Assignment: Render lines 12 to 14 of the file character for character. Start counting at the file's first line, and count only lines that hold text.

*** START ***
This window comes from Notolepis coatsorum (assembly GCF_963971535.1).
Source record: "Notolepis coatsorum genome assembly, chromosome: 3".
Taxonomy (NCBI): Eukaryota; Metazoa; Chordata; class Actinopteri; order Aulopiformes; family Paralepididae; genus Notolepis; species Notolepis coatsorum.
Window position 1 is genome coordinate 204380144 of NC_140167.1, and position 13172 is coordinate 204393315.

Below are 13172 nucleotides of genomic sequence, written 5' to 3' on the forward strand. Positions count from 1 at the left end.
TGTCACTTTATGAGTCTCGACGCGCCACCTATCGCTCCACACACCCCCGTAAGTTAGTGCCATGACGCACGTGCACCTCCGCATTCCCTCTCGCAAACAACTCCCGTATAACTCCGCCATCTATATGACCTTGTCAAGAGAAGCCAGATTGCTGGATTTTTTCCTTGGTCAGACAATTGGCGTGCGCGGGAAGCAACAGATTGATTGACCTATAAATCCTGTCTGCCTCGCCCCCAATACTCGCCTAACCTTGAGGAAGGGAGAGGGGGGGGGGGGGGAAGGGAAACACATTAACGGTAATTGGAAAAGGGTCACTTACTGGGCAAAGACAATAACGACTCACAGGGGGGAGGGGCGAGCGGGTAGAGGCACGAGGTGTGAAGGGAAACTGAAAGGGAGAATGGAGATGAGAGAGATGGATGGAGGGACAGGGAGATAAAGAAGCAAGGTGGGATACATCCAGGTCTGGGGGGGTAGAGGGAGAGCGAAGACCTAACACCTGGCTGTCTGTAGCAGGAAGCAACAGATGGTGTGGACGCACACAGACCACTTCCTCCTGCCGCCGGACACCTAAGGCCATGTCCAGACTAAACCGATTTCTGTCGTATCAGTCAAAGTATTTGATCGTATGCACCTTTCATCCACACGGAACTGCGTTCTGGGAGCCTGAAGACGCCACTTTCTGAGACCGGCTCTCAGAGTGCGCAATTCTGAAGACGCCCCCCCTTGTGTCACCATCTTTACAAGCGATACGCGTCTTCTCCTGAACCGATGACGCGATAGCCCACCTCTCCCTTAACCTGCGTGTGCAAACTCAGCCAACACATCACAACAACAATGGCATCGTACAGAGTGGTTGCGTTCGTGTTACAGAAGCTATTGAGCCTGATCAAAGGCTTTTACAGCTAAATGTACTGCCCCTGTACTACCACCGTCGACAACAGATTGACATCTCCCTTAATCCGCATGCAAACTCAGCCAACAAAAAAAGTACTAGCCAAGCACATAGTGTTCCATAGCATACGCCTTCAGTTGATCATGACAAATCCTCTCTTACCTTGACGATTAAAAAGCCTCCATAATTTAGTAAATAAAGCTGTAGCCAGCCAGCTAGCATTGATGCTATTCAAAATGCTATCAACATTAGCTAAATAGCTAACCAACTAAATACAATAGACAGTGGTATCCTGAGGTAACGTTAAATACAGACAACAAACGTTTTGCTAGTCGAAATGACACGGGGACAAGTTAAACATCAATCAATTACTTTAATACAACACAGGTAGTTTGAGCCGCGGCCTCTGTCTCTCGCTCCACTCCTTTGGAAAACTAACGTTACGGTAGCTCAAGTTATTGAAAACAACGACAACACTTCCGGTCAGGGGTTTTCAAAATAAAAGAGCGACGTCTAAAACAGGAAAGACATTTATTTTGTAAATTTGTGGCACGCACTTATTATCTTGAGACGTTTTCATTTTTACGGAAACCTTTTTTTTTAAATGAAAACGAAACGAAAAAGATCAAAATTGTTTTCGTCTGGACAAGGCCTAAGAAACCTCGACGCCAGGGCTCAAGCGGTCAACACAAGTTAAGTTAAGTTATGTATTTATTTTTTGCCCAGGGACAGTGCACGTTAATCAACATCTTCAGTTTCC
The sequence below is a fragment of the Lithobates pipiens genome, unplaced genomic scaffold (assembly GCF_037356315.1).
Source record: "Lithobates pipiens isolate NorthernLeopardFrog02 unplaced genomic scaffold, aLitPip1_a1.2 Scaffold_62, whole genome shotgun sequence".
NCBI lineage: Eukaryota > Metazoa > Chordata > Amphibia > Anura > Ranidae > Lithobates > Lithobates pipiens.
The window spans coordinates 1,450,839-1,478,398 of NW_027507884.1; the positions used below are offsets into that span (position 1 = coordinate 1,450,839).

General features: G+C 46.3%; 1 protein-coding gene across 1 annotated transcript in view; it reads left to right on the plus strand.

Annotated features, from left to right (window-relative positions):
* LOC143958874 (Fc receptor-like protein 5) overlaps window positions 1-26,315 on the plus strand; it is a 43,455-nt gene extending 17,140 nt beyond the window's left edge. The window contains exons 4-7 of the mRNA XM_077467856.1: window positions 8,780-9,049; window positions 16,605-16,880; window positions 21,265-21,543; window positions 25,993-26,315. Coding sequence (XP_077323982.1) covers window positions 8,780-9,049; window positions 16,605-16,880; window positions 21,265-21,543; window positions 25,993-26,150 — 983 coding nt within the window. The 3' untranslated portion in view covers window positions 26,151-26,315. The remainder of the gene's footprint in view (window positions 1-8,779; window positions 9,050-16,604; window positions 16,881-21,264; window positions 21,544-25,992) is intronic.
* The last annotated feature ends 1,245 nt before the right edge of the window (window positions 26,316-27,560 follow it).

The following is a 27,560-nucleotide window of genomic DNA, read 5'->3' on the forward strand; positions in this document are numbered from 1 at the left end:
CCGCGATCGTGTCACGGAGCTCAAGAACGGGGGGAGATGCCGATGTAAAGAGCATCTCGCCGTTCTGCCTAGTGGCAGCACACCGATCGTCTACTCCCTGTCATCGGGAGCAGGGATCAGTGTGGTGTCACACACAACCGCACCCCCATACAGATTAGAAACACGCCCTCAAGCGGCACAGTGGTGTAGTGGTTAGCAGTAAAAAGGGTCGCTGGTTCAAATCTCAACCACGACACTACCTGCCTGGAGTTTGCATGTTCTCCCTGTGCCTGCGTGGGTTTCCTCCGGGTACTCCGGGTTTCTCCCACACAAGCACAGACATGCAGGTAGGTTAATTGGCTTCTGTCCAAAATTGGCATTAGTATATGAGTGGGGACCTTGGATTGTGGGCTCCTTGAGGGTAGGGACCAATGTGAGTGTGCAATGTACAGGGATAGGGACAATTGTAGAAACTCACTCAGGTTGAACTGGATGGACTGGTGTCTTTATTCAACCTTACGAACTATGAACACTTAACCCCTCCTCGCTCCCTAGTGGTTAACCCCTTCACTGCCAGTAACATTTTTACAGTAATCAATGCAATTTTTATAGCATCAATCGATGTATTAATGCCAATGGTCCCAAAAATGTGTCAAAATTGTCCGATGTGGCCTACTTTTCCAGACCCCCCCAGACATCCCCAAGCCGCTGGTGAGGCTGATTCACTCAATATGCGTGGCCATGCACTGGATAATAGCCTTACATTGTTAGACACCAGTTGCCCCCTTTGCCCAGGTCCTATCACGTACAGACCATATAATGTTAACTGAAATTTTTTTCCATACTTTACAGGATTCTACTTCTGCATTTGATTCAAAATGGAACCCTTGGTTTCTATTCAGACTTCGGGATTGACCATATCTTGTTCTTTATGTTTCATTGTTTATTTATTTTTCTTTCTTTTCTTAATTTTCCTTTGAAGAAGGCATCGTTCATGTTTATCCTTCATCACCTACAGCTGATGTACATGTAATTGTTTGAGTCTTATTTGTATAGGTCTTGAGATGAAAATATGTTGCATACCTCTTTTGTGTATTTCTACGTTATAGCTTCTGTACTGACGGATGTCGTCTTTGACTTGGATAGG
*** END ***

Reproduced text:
Annotated features, from left to right (window-relative positions):
* LOC143958874 (Fc receptor-like protein 5) overlaps window positions 1-26,315 on the plus strand; it is a 43,455-nt gene extending 17,140 nt beyond the window's left edge. The window contains exons 4-7 of the mRNA XM_077467856.1: window positions 8,780-9,049; window positions 16,605-16,880; window positions 21,265-21,543; window positions 25,993-26,315. Coding sequence (XP_077323982.1) covers window positions 8,780-9,049; window positions 16,605-16,880; window positions 21,265-21,543; window positions 25,993-26,150 — 983 coding nt within the window. The 3' untranslated portion in view covers window positions 26,151-26,315. The remainder of the gene's footprint in view (window positions 1-8,779; window positions 9,050-16,604; window positions 16,881-21,264; window positions 21,544-25,992) is intronic.
* The last annotated feature ends 1,245 nt before the right edge of the window (window positions 26,316-27,560 follow it).